How Porn Addiction Is Harming Our Sexual Health

The online porn industry is worth around $15 billion, and is reaching more young people every year. In 2016, 64 million people visited Pornhub on a daily basis. In 2017, it leapt to 81 million people consuming over four billion hours of footage. And it is millennials who account for 60 percent of Pornhub’s visitors.

This rise in porn consumption is leading to what some are calling a new type of addiction, where an unhealthy dependence on explicit materials is leading sufferers to struggle to form relationships with other people.

Psychosexual therapist Dr Angela Gregory, from the men’s healthcare clinic International Andrology London. tells Newsweek that the accessibility of online porn means young people are encountering sexual imagery much earlier in life than they did in the past.

“You had a much slower awakening in terms of finding out more about sex and relationships and sexual practices because there wasn’t anything available," she said. "Now you don’t need to go to the living room and wait for the parents to go to bed or wait until you are on your own to access it. Today you have your smartphones and you can be anywhere."

‘Shame and pleasure’

Erica Garza, a former porn addict and author of the memoir Getting Off, was only 12 years old when she masturbated for the first time. “I found it thrilling but I was also very scared because I never heard anybody talking about masturbation, never heard anybody talking about sex. So it seemed to be this mystery that I stumbled upon but I knew I liked it,” she tells Newsweek.

From that point onwards, the now 35-year-old used sex as a way to find shelter from the pain of the real world, from being bullied at school to not receiving attention from her parents. “I didn’t want to feel the insecurity, I didn’t want to feel the loneliness, I didn’t want to feel the rejection that I felt everyday. So I just masturbated and watched porn and all I had to feel was the pleasure between my legs."

Garza was born into a middle-class Mexican family and attended a Catholic school in L.A., making it even more difficult to have any open discussions about such topics. “Nobody ever talked about sex, and the same thing was at school. They made very clear that sex was something that happened between two married people who loved each other, for one reason alone—procreation,” Garza said.

Erica Garza - First Communion Garza was born into a middle-class Mexican family and attended a Catholic school in L.A., making it even more difficult to have any open discussions about such topics. Erica Garza      Erica Garza The recent explosion in online porn means it is hard to know exactly what knock-on effect it will have on the sexual health of future generations. Erica Garza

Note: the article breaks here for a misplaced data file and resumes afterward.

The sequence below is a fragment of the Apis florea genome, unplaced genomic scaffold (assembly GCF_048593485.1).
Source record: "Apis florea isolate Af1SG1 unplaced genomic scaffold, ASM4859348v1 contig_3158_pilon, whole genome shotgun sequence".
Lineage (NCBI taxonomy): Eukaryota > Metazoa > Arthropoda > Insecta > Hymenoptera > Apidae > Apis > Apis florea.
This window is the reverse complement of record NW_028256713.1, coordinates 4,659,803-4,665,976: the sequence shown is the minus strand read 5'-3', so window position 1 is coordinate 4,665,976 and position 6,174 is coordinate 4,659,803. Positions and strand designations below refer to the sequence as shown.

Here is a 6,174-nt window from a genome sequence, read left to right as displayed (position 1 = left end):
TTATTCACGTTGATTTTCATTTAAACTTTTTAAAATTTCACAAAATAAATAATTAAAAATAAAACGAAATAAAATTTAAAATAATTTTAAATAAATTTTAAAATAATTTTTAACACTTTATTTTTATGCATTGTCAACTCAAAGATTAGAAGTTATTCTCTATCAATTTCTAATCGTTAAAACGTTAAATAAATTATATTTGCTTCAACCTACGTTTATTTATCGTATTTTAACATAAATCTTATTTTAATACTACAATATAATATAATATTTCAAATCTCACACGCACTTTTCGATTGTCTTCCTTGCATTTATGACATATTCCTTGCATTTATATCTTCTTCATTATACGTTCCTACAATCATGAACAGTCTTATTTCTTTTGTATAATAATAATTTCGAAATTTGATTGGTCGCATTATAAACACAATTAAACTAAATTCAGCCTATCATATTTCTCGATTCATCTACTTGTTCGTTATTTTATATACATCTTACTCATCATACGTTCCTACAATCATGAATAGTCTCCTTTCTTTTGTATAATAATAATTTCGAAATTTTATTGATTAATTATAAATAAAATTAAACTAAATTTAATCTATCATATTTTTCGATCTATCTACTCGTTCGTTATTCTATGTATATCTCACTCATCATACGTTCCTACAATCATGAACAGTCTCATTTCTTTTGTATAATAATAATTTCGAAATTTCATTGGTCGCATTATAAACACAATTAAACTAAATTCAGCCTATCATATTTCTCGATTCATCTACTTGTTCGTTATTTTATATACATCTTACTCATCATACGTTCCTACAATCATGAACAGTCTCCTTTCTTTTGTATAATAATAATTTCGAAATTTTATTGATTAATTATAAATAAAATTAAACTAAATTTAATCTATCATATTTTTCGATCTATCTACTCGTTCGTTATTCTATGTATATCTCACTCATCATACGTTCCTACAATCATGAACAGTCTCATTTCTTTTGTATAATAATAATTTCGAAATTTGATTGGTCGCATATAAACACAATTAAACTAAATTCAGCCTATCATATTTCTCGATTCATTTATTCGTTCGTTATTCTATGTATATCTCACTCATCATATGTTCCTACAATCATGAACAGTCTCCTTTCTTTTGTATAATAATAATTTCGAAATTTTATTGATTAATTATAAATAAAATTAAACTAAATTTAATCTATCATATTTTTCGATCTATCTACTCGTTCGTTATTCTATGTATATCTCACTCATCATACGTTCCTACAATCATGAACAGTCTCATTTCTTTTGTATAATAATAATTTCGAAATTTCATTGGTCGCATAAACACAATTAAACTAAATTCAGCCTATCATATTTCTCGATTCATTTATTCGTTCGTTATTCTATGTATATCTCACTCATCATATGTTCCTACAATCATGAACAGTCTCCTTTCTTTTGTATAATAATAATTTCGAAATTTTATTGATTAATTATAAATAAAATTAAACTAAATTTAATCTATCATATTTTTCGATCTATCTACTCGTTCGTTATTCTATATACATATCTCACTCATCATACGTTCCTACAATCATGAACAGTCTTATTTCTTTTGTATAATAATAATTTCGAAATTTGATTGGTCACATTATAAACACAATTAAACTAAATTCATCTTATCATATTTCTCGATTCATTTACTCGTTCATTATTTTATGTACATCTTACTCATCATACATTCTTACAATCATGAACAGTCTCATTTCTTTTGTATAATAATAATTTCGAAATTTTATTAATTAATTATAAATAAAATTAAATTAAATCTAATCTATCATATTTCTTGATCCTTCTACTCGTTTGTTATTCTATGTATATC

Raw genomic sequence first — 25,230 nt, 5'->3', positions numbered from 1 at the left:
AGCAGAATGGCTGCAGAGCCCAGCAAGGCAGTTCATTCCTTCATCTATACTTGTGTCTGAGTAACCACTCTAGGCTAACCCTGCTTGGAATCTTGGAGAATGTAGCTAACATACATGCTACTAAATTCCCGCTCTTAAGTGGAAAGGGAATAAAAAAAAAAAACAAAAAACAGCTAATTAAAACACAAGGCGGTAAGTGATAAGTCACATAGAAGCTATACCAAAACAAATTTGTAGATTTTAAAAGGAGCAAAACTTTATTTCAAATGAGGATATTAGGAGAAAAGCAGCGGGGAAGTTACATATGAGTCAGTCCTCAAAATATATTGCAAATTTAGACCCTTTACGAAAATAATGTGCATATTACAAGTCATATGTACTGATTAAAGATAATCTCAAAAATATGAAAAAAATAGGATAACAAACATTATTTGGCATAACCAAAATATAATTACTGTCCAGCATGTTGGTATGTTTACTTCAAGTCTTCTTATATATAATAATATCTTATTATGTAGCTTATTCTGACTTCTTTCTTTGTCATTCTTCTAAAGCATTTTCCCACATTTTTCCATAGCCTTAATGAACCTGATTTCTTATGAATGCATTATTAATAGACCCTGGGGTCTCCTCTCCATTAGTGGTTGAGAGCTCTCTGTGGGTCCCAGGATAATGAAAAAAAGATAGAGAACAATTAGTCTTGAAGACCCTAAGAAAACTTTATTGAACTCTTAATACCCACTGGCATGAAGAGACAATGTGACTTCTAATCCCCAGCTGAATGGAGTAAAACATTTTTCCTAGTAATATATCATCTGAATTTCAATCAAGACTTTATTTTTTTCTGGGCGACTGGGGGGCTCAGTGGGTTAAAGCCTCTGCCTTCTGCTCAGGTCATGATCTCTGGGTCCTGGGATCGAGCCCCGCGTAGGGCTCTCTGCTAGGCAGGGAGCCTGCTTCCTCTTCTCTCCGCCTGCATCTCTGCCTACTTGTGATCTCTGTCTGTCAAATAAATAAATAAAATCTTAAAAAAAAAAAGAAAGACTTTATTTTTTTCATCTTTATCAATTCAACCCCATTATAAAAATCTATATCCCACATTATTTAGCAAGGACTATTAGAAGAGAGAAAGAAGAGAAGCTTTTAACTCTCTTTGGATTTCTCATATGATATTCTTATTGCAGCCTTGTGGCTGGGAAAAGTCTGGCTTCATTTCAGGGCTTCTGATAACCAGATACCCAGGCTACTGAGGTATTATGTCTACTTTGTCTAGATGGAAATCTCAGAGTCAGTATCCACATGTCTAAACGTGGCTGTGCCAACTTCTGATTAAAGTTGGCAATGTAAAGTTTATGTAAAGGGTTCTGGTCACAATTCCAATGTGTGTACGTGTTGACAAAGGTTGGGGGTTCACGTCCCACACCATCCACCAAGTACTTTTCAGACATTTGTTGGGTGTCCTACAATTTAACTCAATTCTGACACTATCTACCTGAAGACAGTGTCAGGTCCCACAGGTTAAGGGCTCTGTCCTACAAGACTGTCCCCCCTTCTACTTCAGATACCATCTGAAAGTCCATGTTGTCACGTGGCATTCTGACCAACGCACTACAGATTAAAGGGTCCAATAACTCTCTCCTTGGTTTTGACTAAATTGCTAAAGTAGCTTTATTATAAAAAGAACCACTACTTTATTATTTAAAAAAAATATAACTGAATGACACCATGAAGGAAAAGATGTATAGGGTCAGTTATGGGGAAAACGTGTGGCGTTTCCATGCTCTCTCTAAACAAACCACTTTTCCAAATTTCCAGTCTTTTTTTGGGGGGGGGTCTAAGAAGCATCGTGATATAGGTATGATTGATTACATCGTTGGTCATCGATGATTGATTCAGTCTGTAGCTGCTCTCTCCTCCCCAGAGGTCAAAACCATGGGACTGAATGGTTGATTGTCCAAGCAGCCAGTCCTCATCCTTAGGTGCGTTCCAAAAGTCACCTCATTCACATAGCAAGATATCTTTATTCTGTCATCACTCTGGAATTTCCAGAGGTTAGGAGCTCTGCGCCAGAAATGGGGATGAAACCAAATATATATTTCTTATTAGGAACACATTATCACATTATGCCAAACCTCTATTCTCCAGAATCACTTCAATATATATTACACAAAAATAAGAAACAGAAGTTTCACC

“I stumbled across soft pornography on cable TV and I had the same sort of reaction, something that was thrilling and exciting. So early on, this feeling of pleasure and excitement was wrapped up with this feeling of shame and feeling I was doing something wrong. Shame and pleasure became an integral part of my sexuality."

At this time, the internet was becoming more and more sophisticated. “I would have new chat rooms to look at," Garza said. "I would have the ability to download pictures—and suddenly pictures would downloaded faster. Then I could have streaming clips. It all became more enticing and engaging and hard to pull away from."

‘No boundaries’

The anonymity, accessibility, and affordability of online porn is damaging men and women’s health more than ever before, causing them emotional and psychological problems. “What we see is an increase of women who are not happy with their genitalia, and men who are worried about penis size,” Gregory said. “Before pornography—in the way we know it today—when did you ever see another woman’s vulva? When, if you were an heterosexual, did you see another man's erection? You didn't have anything to compare yourself to. Now you can,” she adds.

Garza says she knew she had a dysfunctional relationship with sex and porn because her sexual habits were keeping her from being intimate with other people. “Sex was the most important thing and it started to feel like a mechanical movement like I wasn’t really driving much pleasure from it beyond just the attaining orgasm,” she explained.

And like any other addictions, frequent porn consumption tends to escalate. In fact, porn users usually need an ever-increasing dosage over time in order to feel the same level of enjoyment. “For some people, there can’t only be the compulsive element, they want to constantly be viewing and masturbating to what they are seeing online and I think there can also be an escalation in what they view,” Gregory notes.

Dr Angela Gregory The anonymity, accessibility, and affordability of online porn is damaging men and women’s health more than ever before, causing them emotional and psychological problems. Sho Murakoshi/Newsweek

“They need more and more exciting or different or novel material in order to get the same level of sexual arousal. Because once you’ve got no boundaries, where do you go? If there are no limits, how far do you go?” 

The recent explosion in online porn means it is hard to know exactly what knock-on effect it will have on the sexual health of future generations. By 2019, around 2.5 billion people worldwide will be using smartphones. As it becomes more and more difficult to control the access young people have to online porn, there is a real danger that a growing number of people will develop warped sexual expectations and an unhealthy relationship with porn.

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